Since I never really answered @Rick Sykora when he asked about my preferences, I'll answer that now. I listen to all kinds of music, but primarily rock. I'm a drummer & percussionist, so I am also interested in dynamics and punch. While I realize that these aren't a high-efficiency design, I'm OK with that as long as they don't compress at spirited (not ridiculous) listening volumes of say 95dB. I can't see myself listening to these any louder than that, and they would be high-passed at 90 Hz, 18db/octave with my AudioControl active crossover. My crossover has the capability to change the crossover slope to 24db/octave with a new module, which I can make with the correct resistor pack.
I can reply more later. Very busy today.
In the meantime as you mentioned the 530's. I dont think the 1159's are much of a sonic upgrade. The 1159 has a slightly mellowed top end like the 530, actually a bit more mellow. I actually slightly prefer the 530 over-all as it has better bass, equal midrange, similar highs and a slightly more pleasing quality to me personally that I find hard to describe. I consider it a truely top under $1k speaker.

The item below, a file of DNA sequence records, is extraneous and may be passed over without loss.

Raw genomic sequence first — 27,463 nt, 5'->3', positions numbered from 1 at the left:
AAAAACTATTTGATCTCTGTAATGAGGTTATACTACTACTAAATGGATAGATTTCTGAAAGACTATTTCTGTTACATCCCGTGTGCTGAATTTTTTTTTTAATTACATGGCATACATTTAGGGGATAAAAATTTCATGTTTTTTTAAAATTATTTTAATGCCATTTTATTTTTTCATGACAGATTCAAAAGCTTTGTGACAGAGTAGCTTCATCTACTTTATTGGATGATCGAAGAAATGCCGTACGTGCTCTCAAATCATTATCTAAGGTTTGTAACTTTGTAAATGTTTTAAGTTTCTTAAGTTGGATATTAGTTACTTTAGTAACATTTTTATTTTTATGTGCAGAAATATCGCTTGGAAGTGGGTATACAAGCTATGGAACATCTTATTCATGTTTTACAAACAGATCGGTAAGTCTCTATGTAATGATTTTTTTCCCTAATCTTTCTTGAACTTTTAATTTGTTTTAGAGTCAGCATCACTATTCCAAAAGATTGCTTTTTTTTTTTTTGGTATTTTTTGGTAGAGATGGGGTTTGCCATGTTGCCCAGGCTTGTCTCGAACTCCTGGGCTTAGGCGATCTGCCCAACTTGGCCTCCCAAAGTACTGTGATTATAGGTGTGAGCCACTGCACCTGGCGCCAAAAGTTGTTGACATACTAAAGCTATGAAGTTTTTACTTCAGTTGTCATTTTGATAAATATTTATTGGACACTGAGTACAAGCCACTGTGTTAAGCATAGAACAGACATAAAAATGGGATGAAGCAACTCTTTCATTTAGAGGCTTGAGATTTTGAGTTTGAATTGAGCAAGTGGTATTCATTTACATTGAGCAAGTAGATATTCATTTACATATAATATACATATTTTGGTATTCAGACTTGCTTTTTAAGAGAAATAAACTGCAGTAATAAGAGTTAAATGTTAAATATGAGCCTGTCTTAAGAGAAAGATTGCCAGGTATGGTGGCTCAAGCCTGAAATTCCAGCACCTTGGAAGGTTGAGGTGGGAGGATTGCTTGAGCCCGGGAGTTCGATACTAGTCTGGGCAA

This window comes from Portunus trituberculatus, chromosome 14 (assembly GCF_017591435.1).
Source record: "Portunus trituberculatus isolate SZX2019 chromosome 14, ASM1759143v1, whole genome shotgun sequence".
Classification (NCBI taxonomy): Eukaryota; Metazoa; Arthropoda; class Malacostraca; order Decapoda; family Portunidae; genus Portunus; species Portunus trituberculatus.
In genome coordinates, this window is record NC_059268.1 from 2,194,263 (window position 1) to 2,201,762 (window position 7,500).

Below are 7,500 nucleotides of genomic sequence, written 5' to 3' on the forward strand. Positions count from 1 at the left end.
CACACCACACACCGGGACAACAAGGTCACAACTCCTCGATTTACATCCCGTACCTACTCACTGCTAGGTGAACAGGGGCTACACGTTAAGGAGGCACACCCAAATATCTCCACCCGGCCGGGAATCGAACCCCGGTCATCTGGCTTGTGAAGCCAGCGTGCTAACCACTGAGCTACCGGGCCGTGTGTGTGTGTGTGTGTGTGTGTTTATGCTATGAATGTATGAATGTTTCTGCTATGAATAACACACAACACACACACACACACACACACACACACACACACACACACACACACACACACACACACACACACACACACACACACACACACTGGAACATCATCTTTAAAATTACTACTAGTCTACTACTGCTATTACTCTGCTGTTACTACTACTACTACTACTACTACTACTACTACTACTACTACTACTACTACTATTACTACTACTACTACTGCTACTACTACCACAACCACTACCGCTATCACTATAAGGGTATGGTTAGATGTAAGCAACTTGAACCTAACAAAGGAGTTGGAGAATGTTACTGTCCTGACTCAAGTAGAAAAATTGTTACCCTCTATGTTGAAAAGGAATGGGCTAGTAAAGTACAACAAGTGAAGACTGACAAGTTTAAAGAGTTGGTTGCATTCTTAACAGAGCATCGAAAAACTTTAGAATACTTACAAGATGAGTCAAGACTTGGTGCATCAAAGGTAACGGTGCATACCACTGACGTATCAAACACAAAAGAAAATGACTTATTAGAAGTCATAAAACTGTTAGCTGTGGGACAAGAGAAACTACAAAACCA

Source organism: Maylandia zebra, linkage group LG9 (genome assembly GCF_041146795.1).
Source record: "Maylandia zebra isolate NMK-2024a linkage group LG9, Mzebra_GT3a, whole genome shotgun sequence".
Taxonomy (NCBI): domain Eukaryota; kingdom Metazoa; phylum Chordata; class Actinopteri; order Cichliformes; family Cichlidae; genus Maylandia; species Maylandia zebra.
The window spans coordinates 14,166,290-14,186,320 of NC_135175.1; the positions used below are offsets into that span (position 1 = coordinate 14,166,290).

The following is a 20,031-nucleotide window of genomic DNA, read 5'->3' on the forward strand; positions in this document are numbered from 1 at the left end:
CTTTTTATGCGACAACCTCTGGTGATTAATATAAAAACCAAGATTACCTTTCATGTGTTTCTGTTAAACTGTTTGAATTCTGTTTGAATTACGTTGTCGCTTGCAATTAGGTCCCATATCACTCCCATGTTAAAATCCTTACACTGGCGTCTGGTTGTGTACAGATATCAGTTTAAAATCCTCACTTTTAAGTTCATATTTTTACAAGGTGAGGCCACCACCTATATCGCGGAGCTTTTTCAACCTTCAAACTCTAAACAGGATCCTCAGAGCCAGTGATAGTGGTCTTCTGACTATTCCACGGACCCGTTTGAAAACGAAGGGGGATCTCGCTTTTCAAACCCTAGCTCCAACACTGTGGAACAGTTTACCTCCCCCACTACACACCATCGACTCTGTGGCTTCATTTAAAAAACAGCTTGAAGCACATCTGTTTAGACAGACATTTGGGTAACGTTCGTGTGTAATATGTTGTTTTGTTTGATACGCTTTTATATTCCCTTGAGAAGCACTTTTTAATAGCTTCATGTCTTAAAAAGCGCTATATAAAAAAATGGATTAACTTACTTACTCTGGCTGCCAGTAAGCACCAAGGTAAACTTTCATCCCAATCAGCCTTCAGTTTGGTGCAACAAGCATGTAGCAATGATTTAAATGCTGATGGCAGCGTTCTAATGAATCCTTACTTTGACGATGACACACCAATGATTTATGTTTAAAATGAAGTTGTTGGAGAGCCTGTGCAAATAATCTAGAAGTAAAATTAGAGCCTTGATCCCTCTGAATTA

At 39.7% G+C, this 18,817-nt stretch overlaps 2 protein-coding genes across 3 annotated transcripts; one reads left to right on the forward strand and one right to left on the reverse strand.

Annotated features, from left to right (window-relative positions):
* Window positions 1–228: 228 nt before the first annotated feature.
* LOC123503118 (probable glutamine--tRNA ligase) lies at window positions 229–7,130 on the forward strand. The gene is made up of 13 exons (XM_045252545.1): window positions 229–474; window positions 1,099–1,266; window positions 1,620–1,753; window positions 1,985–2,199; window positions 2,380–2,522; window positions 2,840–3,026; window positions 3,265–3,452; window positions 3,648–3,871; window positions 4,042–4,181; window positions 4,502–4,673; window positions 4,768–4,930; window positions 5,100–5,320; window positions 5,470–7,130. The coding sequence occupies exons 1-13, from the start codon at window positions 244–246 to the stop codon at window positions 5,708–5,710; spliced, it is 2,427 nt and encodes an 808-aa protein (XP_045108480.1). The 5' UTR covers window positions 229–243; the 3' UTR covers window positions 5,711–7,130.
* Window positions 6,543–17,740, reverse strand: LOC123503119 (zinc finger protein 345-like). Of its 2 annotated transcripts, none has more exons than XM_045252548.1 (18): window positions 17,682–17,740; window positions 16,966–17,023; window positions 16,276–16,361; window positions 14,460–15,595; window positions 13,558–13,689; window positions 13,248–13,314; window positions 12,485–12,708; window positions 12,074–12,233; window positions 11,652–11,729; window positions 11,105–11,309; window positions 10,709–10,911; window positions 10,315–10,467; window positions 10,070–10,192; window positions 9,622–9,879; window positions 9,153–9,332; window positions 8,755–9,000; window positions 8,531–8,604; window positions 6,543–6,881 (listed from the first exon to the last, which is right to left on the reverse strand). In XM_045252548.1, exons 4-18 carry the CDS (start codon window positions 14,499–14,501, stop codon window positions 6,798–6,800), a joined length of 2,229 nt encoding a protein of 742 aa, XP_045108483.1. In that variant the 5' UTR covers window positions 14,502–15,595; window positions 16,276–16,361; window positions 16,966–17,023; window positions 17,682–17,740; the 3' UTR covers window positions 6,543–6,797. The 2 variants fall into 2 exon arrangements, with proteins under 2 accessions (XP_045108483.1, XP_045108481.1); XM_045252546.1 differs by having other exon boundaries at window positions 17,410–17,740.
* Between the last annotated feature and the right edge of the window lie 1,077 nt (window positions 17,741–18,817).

Both speakers are great and the extra cost of the 1159 is just what it costs to support a small buisness and have a walnut hardwood baffle.
The baffle is great though rear mounting the woofer the way he cut it and getting a good seal was odd.
The flat pack was not worth it for me alone, however as stated for my GF it deff was.
Anyway I dont consider the 1159 the best rock speaker nor can it really out duel the 530's. The 530's need more power for equal volumes though. With subs they both can do fairly loud well and without subs neither can tuely go super loud as the woofers strain. ( not the tweets in either)
For rock and impact try a JBL 4309 or the L82, both speakers out slam the 1159 and the L82 can go subless in a lot of cases..(I have both)
If you like highs to be a bit brighter try Focal as well. I had some Polk L200's here for awhile and they can also rip.
The 1159 is more of a fun project and very nice sounding speaker to boot vs a giant killer.